FREE - In Google Play
FREE - in Win Phone Store
When offered better resources and all team members get a full ride scholarship, they (coach included) change schools and will defend their national championship from another school next year. St. Louis ups the ante.
Good for them to get their college paid for, bad for loyalty points. It certainly puts chess in the spotlight, and makes a promising advance for young players.
Hmmz, despite having great respect for Polgar, I can just imagine how this worked out in real life. Private school calls Polgar with an offer that is too good the refuse, whole team is put under pressure to make the switch.
I wish these guys all the best in their carreers, but I personally have a big problem with changing flag for some nice shiney stuf so easily. A well, with my rating it doesn't matter anyway, but to me this is a game about honor. Both on the board and especially beside the board.
I personally don't think changing schools would be considered dishonourable.
WIth a complete team? - AND - the trainer? That is like going from the USA football team to the Nord-Korean Football team. Or from the Dutch/English Soccerteam, to Germany, all players and trainer included... I find that rather low. Sorry.
The same exact thing happens in NCAA football. The fact that it happened with these guys is fantastic. A double standard shouldn't be applied.
Beachdude, that's never happened in any NCAA sport and never will. Coaches leave all the time for better offers in football and other sports, but they never bring the whole team with them... Polgar has never been known for having honor (case in point: the USCF fiasco), but for a coach to screw over their college to this degree instead of working out the details and staying for the remainder of the year or something to that effect is classless.
But with that being said, this is very exciting to see more money and more resources being put into chess. Chess players are becoming higher in demand.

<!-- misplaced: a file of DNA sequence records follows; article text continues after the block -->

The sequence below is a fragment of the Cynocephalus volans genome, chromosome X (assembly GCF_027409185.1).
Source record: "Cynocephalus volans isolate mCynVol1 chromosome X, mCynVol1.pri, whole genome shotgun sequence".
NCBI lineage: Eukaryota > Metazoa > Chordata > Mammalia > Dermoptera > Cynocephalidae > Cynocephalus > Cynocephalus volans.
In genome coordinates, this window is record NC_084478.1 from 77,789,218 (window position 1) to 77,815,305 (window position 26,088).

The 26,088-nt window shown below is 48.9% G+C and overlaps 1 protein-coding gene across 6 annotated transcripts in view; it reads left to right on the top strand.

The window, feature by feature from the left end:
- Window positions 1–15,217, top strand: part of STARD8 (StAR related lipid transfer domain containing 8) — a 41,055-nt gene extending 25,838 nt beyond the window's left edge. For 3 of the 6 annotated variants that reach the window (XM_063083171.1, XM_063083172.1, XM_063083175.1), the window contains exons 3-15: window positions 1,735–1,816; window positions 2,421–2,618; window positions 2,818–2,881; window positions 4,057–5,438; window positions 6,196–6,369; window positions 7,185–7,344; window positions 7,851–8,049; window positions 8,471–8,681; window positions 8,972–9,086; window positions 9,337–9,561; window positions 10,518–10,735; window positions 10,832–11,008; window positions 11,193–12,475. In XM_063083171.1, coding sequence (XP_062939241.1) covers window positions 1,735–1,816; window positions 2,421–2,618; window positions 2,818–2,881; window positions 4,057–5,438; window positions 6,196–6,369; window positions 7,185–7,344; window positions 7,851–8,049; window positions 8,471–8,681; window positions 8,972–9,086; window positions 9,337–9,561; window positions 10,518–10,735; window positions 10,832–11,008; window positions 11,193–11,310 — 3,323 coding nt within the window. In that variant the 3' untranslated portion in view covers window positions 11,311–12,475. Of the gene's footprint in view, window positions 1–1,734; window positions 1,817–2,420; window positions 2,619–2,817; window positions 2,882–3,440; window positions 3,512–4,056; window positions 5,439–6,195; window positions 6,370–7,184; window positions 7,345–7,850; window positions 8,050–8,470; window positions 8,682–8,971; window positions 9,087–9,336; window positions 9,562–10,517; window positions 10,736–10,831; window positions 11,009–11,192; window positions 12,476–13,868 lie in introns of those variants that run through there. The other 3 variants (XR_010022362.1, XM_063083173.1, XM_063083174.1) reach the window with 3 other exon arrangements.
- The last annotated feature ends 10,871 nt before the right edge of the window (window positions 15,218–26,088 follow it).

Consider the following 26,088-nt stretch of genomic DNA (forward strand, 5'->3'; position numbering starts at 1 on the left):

Well, if the USA football team transferred to North Korea, then that team could feel honourable in leaving the disgustingly dishonourable USA.
But kids getting scholarships to universities for changing schools, can't be dishonourable unless the new school was dishonourable.
"My country, right or wrong", is not honorable. It's stupid.
That would bring me to my second point. I do feel Webster is being dishonorable. Some things are just not done in life. You don't sleep with your best friends wife or ex-wife and you don't buy a complete team away from the guys that got the team together in the first place. I could understand if this was just about the scolarship, but then Polgar would and could have stayed at Texas. She didn't. This is about money and nothing else. I wonder what this will do to the paycheck for Polgar. If she had to take less pay so her students could get the scolarship then I will apologize here, but if she happens to get more - and then pursuited her team to make the move - well... That to me would be a dishonourable act.
You bring up some good points! Yes, I don't know the variables in the transfer which could make it dishonourable.
Well done the coach, getting a better deal for everyone all round is great negotiating. And they have every right to go to wherever they are most valued.A major strength in the US is job mobility after all.
And no point in being somewhere and loyally struggling when the place you are struggling for doesn't repay that loyalty in a meaningful way.
They got to became champions twice... Seems like Texas got them all they needed to get their goals. Ah, I guess that's why my rating is so low. I'm a romantic.
In the U.S., if you sign-up for the military to have your schooling paid for, then that is dishonourable.
The world isn't going to subjugate and terrorize itself, trysts - duty calls!
Making choices for money is dishonorable? Then is changing jobs for higher pay dishonorable?
The U.S. military is the leading producer of terrorism and subjugation.
That isn't quite what I was trying to say. Players are lured away all the time to other universities. The whole team all at once? No way, because they team would have to sit out for a full year in football and those rules don't apply to chess probably because the NCAA hasn't decided to butt into chess. But it happens all the time on a less visible level one individual players and coaches are lured away.
I think you did hit on the important point, which is that the move is good for chess as a whole.
No, the National Collegiate Athletic Association can't say poop about chess.